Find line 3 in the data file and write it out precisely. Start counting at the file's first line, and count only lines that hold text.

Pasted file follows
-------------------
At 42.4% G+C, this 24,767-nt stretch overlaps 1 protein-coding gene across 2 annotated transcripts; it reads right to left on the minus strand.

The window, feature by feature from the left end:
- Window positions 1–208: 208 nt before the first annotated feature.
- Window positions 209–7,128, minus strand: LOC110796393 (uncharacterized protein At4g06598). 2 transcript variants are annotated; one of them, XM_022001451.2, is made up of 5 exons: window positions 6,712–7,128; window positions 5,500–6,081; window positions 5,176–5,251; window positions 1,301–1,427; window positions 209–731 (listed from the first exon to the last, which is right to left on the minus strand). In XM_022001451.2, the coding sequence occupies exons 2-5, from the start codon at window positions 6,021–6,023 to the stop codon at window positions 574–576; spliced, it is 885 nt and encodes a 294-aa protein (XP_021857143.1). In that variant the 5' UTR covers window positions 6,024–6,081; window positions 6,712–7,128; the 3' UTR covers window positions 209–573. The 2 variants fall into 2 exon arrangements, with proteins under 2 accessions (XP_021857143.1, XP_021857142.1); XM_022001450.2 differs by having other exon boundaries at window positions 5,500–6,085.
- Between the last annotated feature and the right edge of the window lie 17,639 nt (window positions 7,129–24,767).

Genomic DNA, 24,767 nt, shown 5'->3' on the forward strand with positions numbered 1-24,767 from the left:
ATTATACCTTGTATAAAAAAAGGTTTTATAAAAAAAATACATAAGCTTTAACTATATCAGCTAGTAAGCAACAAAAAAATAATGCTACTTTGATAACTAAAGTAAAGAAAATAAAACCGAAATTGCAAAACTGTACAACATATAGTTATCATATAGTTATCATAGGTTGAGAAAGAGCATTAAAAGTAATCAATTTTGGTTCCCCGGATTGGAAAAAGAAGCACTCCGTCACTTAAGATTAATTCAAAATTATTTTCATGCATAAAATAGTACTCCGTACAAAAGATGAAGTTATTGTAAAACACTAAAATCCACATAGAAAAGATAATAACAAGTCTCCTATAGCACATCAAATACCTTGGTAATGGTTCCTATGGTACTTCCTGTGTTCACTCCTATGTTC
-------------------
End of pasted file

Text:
- Window positions 1–208: 208 nt before the first annotated feature.